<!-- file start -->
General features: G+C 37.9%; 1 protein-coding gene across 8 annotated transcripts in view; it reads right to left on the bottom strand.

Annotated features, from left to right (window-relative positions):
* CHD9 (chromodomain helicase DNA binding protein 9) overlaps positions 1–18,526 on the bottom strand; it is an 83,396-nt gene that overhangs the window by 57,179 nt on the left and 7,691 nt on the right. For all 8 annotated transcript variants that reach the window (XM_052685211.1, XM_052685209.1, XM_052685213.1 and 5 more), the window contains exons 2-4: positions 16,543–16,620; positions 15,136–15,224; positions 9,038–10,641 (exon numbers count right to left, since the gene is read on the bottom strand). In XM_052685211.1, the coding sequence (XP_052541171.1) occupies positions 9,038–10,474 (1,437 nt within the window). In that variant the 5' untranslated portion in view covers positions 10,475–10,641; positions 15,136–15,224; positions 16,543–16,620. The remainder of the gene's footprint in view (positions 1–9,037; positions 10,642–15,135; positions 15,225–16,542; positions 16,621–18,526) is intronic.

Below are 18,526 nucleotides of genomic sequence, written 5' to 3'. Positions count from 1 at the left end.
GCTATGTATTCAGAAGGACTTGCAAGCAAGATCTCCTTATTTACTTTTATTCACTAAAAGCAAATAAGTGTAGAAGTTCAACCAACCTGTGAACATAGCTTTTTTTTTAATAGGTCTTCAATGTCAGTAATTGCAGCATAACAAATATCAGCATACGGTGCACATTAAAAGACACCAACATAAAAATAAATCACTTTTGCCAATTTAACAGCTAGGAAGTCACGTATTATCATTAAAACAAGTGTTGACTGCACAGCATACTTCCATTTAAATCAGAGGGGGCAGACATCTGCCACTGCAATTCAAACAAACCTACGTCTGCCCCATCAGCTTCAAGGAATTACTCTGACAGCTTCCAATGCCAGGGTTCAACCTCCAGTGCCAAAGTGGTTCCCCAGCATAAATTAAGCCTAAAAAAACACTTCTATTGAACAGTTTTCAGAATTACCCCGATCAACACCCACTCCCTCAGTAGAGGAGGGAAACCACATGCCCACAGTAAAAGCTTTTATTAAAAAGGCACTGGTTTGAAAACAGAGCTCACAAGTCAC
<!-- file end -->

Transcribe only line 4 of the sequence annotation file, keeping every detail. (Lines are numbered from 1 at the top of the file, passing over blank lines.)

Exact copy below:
Below are 18,526 nucleotides of genomic sequence, written 5' to 3'. Positions count from 1 at the left end.